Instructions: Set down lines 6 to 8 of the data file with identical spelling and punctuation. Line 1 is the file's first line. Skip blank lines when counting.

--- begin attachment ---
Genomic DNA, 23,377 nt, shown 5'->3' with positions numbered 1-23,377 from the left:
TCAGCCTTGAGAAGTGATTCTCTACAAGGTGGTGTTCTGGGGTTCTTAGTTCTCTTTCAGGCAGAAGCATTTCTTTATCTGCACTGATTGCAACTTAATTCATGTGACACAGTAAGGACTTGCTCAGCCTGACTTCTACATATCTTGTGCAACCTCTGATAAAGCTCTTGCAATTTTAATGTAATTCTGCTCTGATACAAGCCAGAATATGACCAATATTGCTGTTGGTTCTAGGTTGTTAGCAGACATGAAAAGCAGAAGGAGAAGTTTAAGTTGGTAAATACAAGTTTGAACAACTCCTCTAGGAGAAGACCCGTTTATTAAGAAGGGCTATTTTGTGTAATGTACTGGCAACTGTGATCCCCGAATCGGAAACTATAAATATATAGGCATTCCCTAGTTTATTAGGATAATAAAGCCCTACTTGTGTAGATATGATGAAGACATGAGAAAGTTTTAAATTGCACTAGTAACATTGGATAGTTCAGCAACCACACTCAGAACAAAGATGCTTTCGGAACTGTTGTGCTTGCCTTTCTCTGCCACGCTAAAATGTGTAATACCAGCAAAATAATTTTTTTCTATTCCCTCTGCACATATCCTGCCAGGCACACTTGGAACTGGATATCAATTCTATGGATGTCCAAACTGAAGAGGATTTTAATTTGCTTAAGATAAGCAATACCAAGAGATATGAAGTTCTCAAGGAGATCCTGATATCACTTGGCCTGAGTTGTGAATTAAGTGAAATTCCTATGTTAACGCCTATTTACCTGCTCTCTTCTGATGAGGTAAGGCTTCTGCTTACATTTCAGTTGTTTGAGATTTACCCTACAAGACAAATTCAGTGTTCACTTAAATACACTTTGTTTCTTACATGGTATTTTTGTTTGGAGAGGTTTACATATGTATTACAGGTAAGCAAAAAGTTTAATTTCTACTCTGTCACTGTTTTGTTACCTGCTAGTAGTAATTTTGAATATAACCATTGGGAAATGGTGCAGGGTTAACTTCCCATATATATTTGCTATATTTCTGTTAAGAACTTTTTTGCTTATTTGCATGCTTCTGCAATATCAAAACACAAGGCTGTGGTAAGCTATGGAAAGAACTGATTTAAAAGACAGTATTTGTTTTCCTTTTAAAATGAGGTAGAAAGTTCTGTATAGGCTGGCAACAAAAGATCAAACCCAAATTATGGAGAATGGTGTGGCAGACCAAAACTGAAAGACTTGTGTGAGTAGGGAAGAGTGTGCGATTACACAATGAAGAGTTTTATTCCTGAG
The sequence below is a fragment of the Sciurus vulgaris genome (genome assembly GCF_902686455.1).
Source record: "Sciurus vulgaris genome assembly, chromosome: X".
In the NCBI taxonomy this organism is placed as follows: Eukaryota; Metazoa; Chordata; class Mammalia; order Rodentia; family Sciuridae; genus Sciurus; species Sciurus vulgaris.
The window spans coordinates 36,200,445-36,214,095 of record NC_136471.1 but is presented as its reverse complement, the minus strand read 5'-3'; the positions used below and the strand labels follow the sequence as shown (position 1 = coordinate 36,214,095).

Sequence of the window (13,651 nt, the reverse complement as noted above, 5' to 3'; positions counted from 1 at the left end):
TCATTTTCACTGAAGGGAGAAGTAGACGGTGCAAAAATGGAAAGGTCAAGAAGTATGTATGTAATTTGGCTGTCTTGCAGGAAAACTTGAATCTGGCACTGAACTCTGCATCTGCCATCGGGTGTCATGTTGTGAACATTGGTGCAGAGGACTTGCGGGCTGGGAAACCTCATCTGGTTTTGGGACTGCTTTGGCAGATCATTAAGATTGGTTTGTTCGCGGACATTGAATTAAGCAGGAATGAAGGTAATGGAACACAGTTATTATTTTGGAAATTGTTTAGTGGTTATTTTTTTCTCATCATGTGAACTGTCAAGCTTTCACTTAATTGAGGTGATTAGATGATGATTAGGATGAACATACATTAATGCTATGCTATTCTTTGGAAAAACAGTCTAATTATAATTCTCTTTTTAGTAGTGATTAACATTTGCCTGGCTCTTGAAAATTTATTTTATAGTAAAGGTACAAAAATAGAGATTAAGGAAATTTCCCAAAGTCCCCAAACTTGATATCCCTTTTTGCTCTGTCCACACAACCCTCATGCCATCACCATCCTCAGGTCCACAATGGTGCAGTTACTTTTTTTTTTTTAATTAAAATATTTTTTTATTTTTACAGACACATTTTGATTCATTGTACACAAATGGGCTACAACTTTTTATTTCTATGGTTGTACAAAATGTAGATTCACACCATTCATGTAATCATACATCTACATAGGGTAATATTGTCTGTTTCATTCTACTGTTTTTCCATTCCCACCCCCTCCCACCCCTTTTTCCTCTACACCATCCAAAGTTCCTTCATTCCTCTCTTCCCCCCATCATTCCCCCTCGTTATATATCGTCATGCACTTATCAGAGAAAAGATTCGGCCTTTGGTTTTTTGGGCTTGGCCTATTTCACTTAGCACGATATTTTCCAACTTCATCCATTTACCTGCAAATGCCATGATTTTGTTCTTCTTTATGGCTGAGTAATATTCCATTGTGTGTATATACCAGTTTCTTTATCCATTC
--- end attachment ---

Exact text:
The window spans coordinates 36,200,445-36,214,095 of record NC_136471.1 but is presented as its reverse complement, the minus strand read 5'-3'; the positions used below and the strand labels follow the sequence as shown (position 1 = coordinate 36,214,095).

Sequence of the window (13,651 nt, the reverse complement as noted above, 5' to 3'; positions counted from 1 at the left end):
TCATTTTCACTGAAGGGAGAAGTAGACGGTGCAAAAATGGAAAGGTCAAGAAGTATGTATGTAATTTGGCTGTCTTGCAGGAAAACTTGAATCTGGCACTGAACTCTGCATCTGCCATCGGGTGTCATGTTGTGAACATTGGTGCAGAGGACTTGCGGGCTGGGAAACCTCATCTGGTTTTGGGACTGCTTTGGCAGATCATTAAGATTGGTTTGTTCGCGGACATTGAATTAAGCAGGAATGAAGGTAATGGAACACAGTTATTATTTTGGAAATTGTTTAGTGGTTATTTTTTTCTCATCATGTGAACTGTCAAGCTTTCACTTAATTGAGGTGATTAGATGATGATTAGGATGAACATACATTAATGCTATGCTATTCTTTGGAAAAACAGTCTAATTATAATTCTCTTTTTAGTAGTGATTAACATTTGCCTGGCTCTTGAAAATTTATTTTATAGTAAAGGTACAAAAATAGAGATTAAGGAAATTTCCCAAAGTCCCCAAACTTGATATCCCTTTTTGCTCTGTCCACACAACCCTCATGCCATCACCATCCTCAGGTCCACAATGGTGCAGTTACTTTTTTTTTTTTAATTAAAATATTTTTTTATTTTTACAGACACATTTTGATTCATTGTACACAAATGGGCTACAACTTTTTATTTCTATGGTTGTACAAAATGTAGATTCACACCATTCATGTAATCATACATCTACATAGGGTAATATTGTCTGTTTCATTCTACTGTTTTTCCATTCCCACCCCCTCCCACCCCTTTTTCCTCTACACCATCCAAAGTTCCTTCATTCCTCTCTTCCCCCCATCATTCCCCCTCGTTATATATCGTCATGCACTTATCAGAGAAAAGATTCGGCCTTTGGTTTTTTGGGCTTGGCCTATTTCACTTAGCACGATATTTTCCAACTTCATCCATTTACCTGCAAATGCCATGATTTTGTTCTTCTTTATGGCTGAGTAATATTCCATTGTGTGTATATACCAGTTTCTTTATCCATTC